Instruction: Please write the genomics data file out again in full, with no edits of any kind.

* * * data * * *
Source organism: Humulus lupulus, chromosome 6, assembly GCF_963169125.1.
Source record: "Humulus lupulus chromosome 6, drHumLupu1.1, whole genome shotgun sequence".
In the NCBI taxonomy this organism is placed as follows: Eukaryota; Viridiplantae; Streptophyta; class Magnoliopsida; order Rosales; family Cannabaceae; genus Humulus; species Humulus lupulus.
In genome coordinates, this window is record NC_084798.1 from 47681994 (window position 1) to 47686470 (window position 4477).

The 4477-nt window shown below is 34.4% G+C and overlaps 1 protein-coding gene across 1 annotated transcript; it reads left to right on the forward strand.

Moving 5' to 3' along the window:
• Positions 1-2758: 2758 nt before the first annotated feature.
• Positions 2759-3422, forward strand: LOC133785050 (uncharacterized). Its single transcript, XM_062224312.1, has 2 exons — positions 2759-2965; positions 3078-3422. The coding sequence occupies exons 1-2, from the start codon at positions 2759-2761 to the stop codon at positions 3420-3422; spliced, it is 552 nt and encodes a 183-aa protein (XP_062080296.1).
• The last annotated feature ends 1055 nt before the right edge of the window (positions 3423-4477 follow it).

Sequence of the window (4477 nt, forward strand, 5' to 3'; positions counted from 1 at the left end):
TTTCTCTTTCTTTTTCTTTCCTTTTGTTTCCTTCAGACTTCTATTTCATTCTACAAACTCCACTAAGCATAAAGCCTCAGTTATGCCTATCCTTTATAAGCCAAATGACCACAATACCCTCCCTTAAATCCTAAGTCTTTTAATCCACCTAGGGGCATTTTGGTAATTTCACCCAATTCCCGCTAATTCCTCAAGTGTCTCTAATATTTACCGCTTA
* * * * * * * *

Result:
Source organism: Humulus lupulus, chromosome 6, assembly GCF_963169125.1.
Source record: "Humulus lupulus chromosome 6, drHumLupu1.1, whole genome shotgun sequence".
In the NCBI taxonomy this organism is placed as follows: Eukaryota; Viridiplantae; Streptophyta; class Magnoliopsida; order Rosales; family Cannabaceae; genus Humulus; species Humulus lupulus.
In genome coordinates, this window is record NC_084798.1 from 47681994 (window position 1) to 47686470 (window position 4477).

The 4477-nt window shown below is 34.4% G+C and overlaps 1 protein-coding gene across 1 annotated transcript; it reads left to right on the forward strand.

Moving 5' to 3' along the window:
• Positions 1-2758: 2758 nt before the first annotated feature.
• Positions 2759-3422, forward strand: LOC133785050 (uncharacterized). Its single transcript, XM_062224312.1, has 2 exons — positions 2759-2965; positions 3078-3422. The coding sequence occupies exons 1-2, from the start codon at positions 2759-2761 to the stop codon at positions 3420-3422; spliced, it is 552 nt and encodes a 183-aa protein (XP_062080296.1).
• The last annotated feature ends 1055 nt before the right edge of the window (positions 3423-4477 follow it).

Sequence of the window (4477 nt, forward strand, 5' to 3'; positions counted from 1 at the left end):
TTTCTCTTTCTTTTTCTTTCCTTTTGTTTCCTTCAGACTTCTATTTCATTCTACAAACTCCACTAAGCATAAAGCCTCAGTTATGCCTATCCTTTATAAGCCAAATGACCACAATACCCTCCCTTAAATCCTAAGTCTTTTAATCCACCTAGGGGCATTTTGGTAATTTCACCCAATTCCCGCTAATTCCTCAAGTGTCTCTAATATTTACCGCTTA